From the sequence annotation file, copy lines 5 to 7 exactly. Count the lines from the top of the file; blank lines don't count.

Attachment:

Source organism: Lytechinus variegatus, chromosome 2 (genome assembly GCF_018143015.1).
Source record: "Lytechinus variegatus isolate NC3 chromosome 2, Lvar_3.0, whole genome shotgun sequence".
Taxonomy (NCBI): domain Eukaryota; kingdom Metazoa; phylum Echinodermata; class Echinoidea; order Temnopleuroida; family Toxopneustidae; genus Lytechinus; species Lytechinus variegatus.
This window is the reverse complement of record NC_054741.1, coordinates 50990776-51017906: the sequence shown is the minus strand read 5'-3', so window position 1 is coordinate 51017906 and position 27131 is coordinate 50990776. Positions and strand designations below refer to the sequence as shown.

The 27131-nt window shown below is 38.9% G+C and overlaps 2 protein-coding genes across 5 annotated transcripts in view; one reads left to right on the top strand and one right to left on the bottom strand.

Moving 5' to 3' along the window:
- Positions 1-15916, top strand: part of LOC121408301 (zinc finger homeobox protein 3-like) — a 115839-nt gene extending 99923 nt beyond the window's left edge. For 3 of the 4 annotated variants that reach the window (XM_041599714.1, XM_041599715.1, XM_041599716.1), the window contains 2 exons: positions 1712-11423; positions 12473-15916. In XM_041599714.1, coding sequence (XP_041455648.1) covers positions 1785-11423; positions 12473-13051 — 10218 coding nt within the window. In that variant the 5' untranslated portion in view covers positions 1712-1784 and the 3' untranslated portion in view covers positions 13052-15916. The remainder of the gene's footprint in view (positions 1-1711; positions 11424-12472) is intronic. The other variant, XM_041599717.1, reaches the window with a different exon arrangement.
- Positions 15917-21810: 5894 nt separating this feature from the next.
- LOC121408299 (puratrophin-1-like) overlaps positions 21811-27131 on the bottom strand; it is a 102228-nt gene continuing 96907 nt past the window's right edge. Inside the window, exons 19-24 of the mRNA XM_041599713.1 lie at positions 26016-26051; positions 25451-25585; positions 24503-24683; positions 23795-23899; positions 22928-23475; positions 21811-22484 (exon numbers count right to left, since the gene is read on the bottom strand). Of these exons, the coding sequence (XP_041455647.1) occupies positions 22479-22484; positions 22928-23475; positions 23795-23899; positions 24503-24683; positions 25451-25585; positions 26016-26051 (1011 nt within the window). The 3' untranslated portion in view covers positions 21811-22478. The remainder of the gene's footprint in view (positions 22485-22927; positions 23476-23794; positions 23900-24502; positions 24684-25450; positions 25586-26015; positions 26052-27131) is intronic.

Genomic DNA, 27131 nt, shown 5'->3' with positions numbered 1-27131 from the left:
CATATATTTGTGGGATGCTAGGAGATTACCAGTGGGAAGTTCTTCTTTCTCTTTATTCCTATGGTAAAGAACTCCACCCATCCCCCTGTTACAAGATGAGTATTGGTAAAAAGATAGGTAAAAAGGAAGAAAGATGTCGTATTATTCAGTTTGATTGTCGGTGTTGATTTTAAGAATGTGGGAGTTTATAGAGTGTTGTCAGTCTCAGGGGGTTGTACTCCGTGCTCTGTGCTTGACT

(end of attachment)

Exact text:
The 27131-nt window shown below is 38.9% G+C and overlaps 2 protein-coding genes across 5 annotated transcripts in view; one reads left to right on the top strand and one right to left on the bottom strand.

Moving 5' to 3' along the window:
- Positions 1-15916, top strand: part of LOC121408301 (zinc finger homeobox protein 3-like) — a 115839-nt gene extending 99923 nt beyond the window's left edge. For 3 of the 4 annotated variants that reach the window (XM_041599714.1, XM_041599715.1, XM_041599716.1), the window contains 2 exons: positions 1712-11423; positions 12473-15916. In XM_041599714.1, coding sequence (XP_041455648.1) covers positions 1785-11423; positions 12473-13051 — 10218 coding nt within the window. In that variant the 5' untranslated portion in view covers positions 1712-1784 and the 3' untranslated portion in view covers positions 13052-15916. The remainder of the gene's footprint in view (positions 1-1711; positions 11424-12472) is intronic. The other variant, XM_041599717.1, reaches the window with a different exon arrangement.